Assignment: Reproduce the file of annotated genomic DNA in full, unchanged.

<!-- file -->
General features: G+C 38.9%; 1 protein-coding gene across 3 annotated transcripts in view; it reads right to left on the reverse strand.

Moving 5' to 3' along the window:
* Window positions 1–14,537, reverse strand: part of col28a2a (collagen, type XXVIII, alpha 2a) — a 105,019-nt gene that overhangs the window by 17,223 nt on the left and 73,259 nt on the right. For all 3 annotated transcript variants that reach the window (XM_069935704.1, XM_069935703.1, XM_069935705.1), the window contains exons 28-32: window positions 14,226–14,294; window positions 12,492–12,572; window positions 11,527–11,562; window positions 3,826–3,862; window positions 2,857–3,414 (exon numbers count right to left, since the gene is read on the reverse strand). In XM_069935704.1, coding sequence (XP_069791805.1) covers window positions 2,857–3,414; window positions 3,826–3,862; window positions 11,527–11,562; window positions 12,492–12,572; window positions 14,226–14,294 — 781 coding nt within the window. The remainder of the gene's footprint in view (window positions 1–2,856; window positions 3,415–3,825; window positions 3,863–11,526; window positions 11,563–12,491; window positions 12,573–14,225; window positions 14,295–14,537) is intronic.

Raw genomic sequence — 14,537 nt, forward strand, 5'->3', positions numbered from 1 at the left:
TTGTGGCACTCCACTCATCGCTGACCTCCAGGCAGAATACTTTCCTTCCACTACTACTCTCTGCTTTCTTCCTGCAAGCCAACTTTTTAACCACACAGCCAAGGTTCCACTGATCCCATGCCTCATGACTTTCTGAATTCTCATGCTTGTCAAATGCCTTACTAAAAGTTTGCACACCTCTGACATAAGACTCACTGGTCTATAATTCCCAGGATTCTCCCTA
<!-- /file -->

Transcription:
General features: G+C 38.9%; 1 protein-coding gene across 3 annotated transcripts in view; it reads right to left on the reverse strand.

Moving 5' to 3' along the window:
* Window positions 1–14,537, reverse strand: part of col28a2a (collagen, type XXVIII, alpha 2a) — a 105,019-nt gene that overhangs the window by 17,223 nt on the left and 73,259 nt on the right. For all 3 annotated transcript variants that reach the window (XM_069935704.1, XM_069935703.1, XM_069935705.1), the window contains exons 28-32: window positions 14,226–14,294; window positions 12,492–12,572; window positions 11,527–11,562; window positions 3,826–3,862; window positions 2,857–3,414 (exon numbers count right to left, since the gene is read on the reverse strand). In XM_069935704.1, coding sequence (XP_069791805.1) covers window positions 2,857–3,414; window positions 3,826–3,862; window positions 11,527–11,562; window positions 12,492–12,572; window positions 14,226–14,294 — 781 coding nt within the window. The remainder of the gene's footprint in view (window positions 1–2,856; window positions 3,415–3,825; window positions 3,863–11,526; window positions 11,563–12,491; window positions 12,573–14,225; window positions 14,295–14,537) is intronic.

Raw genomic sequence — 14,537 nt, forward strand, 5'->3', positions numbered from 1 at the left:
TTGTGGCACTCCACTCATCGCTGACCTCCAGGCAGAATACTTTCCTTCCACTACTACTCTCTGCTTTCTTCCTGCAAGCCAACTTTTTAACCACACAGCCAAGGTTCCACTGATCCCATGCCTCATGACTTTCTGAATTCTCATGCTTGTCAAATGCCTTACTAAAAGTTTGCACACCTCTGACATAAGACTCACTGGTCTATAATTCCCAGGATTCTCCCTA